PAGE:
ST. CHARLES, Ill. (STMW) — On Thursday afternoon, Benjamin Black sat on the witness stand in a Kane County courtroom and looked into the devastated eyes of the Ranken family.

The 29-year-old Sycamore man, who faces between three and 14 years in prison, has already pleaded guilty to being under the influence of heroin when he slammed his car into the back of a vehicle on Feb. 27, 2013, killing 11-year-old Matthew Ranken. During his sentencing hearing on Thursday, Black again took responsibility for his actions.

“Words cannot express how much remorse I feel for my actions that lead to this accident,” Black, wearing orange prison clothes, told the crowd of approximately 20 people who showed up to watch him be sentenced. “Not a day goes by that I don’t think about Matthew … I hope when all is said and done, this establishes some closure for the family.”

Closure will have to wait. After hearing the testimony of first responders, arguments from both prosecutors and Black’s attorney, the victim impact statement of Matthew’s mother, Tonda Ranken, and the statement Black gave himself, Judge James Hallock said he would wait until Wednesday to hand down Black’s sentence.

He said ruling on Thursday would not give “either side the due diligence this matter deserves.”

So, the Ranken family will wait another week before they find out how much time Black will serve for causing the crash that killed Matthew.

According to police testimony, Matthew had been riding in the back seat of a 1999 Chevrolet Cavalier driven by his brother, Nicholas Weber, when they happened upon an accident on Route 64, west of Peplow Road in unincorporated Virgil Township, just before 7:30 p.m.

The vehicle was the last car in a row of approximately 15 cars that had stopped, waiting for emergency crews to clear the scene of the crash.

That’s when police said Black, driving approximately 55 mph, failed to slow down for the stopped vehicle, and drove into the back of Weber’s car, causing a chain reaction crash.

Sgt. John Grimes of the Kane County Sheriff’s Department responded to the crash. When he recalled what he saw that evening, Grimes’ eyes welled-up with tears on the witness stand.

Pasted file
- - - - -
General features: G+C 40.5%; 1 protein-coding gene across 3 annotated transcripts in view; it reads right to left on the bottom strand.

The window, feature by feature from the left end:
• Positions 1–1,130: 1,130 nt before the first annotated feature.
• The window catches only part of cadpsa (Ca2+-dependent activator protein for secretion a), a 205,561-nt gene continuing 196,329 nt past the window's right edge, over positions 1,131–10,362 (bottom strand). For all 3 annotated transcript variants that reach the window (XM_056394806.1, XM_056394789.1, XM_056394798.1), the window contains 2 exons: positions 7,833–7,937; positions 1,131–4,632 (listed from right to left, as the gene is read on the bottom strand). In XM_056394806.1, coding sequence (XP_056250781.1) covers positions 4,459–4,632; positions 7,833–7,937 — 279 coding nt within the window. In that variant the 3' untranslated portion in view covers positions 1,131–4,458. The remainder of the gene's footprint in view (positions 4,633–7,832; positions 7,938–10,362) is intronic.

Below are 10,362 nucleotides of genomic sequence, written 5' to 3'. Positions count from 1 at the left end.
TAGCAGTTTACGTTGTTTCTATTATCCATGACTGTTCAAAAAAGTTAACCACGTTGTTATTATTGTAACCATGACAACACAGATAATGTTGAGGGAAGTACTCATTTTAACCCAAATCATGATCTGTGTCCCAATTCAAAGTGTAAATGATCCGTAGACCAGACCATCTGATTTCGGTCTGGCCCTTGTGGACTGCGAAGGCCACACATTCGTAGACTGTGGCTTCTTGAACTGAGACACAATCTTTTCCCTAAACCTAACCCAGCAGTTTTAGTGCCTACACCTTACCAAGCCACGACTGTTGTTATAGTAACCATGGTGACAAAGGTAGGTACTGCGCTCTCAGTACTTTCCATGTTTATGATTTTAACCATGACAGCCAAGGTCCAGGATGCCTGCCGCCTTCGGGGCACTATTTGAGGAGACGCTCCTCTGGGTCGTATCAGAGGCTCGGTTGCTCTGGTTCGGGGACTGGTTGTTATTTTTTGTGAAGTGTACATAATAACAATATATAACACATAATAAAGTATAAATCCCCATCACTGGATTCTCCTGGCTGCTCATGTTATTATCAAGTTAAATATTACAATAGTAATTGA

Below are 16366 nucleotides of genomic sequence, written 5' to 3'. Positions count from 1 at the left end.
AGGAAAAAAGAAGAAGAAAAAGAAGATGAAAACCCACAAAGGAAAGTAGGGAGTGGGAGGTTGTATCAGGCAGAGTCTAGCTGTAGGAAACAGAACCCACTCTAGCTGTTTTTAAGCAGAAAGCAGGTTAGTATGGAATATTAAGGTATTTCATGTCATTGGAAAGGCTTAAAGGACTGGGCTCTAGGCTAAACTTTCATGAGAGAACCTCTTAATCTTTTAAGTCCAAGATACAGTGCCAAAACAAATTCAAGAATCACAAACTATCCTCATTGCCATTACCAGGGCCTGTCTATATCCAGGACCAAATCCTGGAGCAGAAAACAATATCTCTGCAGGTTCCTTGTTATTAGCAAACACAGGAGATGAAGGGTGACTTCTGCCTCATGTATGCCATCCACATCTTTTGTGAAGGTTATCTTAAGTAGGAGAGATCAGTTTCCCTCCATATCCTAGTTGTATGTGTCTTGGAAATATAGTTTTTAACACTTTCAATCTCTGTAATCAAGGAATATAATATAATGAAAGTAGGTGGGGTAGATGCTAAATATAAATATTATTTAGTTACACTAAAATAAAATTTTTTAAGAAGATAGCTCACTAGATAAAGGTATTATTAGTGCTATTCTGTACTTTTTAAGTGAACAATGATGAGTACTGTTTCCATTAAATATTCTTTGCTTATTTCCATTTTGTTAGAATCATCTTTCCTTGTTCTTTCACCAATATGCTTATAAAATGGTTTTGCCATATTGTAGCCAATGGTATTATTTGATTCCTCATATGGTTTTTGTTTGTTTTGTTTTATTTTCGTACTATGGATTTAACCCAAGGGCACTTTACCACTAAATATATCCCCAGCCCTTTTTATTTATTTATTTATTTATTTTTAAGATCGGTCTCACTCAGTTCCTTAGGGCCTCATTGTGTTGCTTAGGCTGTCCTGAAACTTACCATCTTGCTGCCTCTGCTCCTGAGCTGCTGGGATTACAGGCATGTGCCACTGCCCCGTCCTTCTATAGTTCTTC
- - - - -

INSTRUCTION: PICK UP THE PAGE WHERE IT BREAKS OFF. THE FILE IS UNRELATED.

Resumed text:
“I busted out the back window (of Weber’s vehicle), climbed in, and couldn’t tell if (Matthew) had a pulse or not,” Grimes said.

On the scene, Black told officers that he had tried to slow down when he saw the emergency vehicles and the line of stopped cars, but that he slid on a patch of ice, causing his vehicle to rear-end Weber’s car. Police said there was no indication that he had tried to stop, or that there was ice on the road.

Black submitted urine and blood samples following the crash, and experts testified that heroin metabolites and Xanax were present in his blood at the time of the crash.

“Anyone who was not impaired and who was paying attention would have been able to see that accident,” Assistant State’s Attorney Joseph Cullen said. “Everybody else was able to stop.”

Black has admitted to using heroin 24 hours before the crash occurred. He eventually pleaded guilty to two counts of aggravated drunken driving.

Tonda Ranken testified about her son Matthew’s huge smile and bright blue eyes. She spoke of their mornings drinking coffee together and evenings spent watching cartoons.

She smiled briefly, remembering fond memories of her youngest child, then began to cry as her new reality set in.

The Ranken family had once been complete, “until the night our lives came to an abrupt stop,” she said. “That will forever be the day our lives stopped being whole.”

Black, who admits to using drugs since he was 16 years old, has sought relief several times from his addiction, his attorney D.J. Tegeler told Judge Hallock.

“He made a fatal error to start using again,” Tegeler said.

(Source: Sun-Times Media Wire © Chicago Sun-Times 2014. All Rights Reserved. This material may not be published, broadcast, rewritten, or redistributed.)